Urban Meyer will not be on any broadcast that I’m a part of. The only question I would ask is one no one asked him at his Jaguars introductory press conference.

Urban Meyer explains how he views taking Ohio State staff to Jacksonville  and why he came back to coaching -

Why did you not stop your assistant coach from (allegedly) beating his wife? No football question tops that.

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BSM Writers

Being Wrong On-Air Isn’t A Bad Thing

…if you feel yourself getting uncomfortable over the fact that you were wrong, stop to realize that’s your pride talking. Your ego. And if people call you out for being wrong, it’s actually a good sign.




In the press conference after the Warriors won their fourth NBA title in eight years, Steph Curry referenced a very specific gesture from a very specific episode of Get Up that aired in August 2021.

“Clearly remember some experts and talking heads putting up the big zero,” Curry said, then holding up a hollowed fist to one eye, looking through it as if it were a telescope.

“How many championships we would have going forward because of everything we went through.”

Yep, Kendrick Perkins and Domonique Foxworth each predicted the Warriors wouldn’t win a single title over the course of the four-year extension Curry had just signed. The Warriors won the NBA title and guess what? Curry gets to gloat.

The funny part to me was the people who felt Perkins or Foxworth should be mad or embarrassed. Why? Because they were wrong?

That’s part of the game. If you’re a host or analyst who is never wrong in a prediction, it’s more likely that you’re excruciatingly boring than exceedingly smart. Being wrong is not necessarily fun, but it’s not a bad thing in this business.

You shouldn’t try to be wrong, but you shouldn’t be afraid of it, either. And if you are wrong, own it. Hold your L as I’ve heard the kids say. Don’t try to minimize it or explain it or try to point out how many other people are wrong, too. Do what Kendrick Perkins did on Get Up the day after the Warriors won the title.

“When they go on to win it, guess what?” He said, sitting next to Mike Greenberg. “You have to eat that.”

Do not do what Perkins did later that morning on First Take.

Perkins: “I come on here and it’s cool, right? Y’all can pull up Perk receipts and things to that nature. And then you give other people a pass like J-Will.”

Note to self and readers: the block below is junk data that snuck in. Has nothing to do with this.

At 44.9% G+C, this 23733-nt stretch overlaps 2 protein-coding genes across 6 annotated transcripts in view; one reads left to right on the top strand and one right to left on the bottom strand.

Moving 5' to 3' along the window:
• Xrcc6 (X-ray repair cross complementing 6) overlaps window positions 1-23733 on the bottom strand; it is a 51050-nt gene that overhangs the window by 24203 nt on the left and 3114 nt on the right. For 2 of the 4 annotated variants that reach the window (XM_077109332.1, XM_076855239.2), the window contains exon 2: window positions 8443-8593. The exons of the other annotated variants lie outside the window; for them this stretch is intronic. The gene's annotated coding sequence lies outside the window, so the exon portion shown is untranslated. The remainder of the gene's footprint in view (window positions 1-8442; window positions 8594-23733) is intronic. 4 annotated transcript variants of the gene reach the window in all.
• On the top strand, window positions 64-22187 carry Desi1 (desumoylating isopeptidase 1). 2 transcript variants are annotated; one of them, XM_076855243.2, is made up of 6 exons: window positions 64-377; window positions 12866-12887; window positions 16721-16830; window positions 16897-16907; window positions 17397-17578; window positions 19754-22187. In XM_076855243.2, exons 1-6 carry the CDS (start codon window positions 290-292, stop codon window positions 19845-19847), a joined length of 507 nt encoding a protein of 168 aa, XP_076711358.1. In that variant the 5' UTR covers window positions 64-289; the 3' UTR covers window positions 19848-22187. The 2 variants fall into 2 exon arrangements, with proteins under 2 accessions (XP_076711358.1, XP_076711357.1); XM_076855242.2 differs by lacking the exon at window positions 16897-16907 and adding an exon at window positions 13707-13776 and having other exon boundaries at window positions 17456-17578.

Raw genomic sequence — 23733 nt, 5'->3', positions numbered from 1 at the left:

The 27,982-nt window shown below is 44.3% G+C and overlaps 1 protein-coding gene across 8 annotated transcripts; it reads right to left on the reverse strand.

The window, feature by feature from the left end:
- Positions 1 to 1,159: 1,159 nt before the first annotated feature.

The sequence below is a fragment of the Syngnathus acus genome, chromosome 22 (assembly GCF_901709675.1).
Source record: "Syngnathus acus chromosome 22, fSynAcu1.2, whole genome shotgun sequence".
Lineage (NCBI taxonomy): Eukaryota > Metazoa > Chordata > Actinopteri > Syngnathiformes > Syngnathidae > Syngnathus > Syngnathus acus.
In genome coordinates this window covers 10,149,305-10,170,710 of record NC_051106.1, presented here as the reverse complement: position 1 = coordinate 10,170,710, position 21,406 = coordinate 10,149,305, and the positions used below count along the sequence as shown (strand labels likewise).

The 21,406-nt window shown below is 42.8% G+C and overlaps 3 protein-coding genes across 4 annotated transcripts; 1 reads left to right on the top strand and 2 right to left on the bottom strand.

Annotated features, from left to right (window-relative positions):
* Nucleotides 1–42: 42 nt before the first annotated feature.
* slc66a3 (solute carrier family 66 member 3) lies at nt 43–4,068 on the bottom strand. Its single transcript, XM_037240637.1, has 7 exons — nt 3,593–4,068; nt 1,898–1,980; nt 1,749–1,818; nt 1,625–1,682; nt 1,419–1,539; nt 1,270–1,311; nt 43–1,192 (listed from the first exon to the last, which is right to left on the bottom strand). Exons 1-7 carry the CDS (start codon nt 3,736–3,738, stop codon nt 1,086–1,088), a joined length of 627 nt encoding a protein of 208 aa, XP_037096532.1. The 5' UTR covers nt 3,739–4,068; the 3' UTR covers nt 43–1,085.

Jason Williams: “I don’t get passes on this show.”

Perkins: “You had to, you had a receipt, too, because me and you both picked the Memphis Grizzlies to beat the Golden State Warriors, but I’m OK with that. I’m OK with that. Go ahead Stephen A. I know you’re about to have fun and do your thing. Go ahead.”

Stephen A. Smith: “First of all, I’m going to get serious for a second with the both of you, especially you, Perk, and I want to tell you something right now. Let me throw myself on Front Street, we can sit up there and make fun of me. You know how many damn Finals predictions I got wrong? I don’t give a damn. I mean, I got a whole bunch of them wrong. Ain’t no reason to come on the air and defend yourself. Perk, listen man. You were wrong. And we making fun, and Steph Curry making fun of you. You laugh at that my brother. He got you today. That’s all. He got you today.”

It’s absolutely great advice, and if you feel yourself getting uncomfortable over the fact that you were wrong, stop to realize that’s your pride talking. Your ego. And if people call you out for being wrong, it’s actually a good sign. It means they’re not just listening, but holding on to what you say. You matter. Don’t ruin that by getting defensive and testy.


I did a double-take when I saw Chris Russo’s list of the greatest QB-TE combinations ever on Wednesday and this was before I ever got to Tom Brady-to-Rob Gronkowski listed at No. 5. It was actually No. 4 that stopped me cold: Starr-Kramer.

My first thought: Jerry Kramer didn’t play tight end.

My second thought: I must be unaware of this really good tight end from the Lombardi-era Packers.

After further review, I don’t think that’s necessarily true, either. Ron Kramer did play for the Lombardi-era Packers, and he was a good player. He caught 14 scoring passes in a three-year stretch where he really mattered, but he failed to catch a single touchdown pass in six of the 10 NFL seasons he played. He was named first-team All-Pro once and finished his career with 229 receptions.

Now this is not the only reason that this is an absolutely terrible list. It is the most egregious, however. Bart Starr and Kramer are not among the 25 top QB-TE combinations in NFL history let alone the top five. And if you’re to believe Russo’s list, eighty percent of the top tandems played in the NFL in the 30-year window from 1958 to 1987 with only one tandem from the past 30 years meriting inclusion when this is the era in which tight end production has steadily climbed.

Then I found out that Russo is making $10,000 per appearance on “First Take.”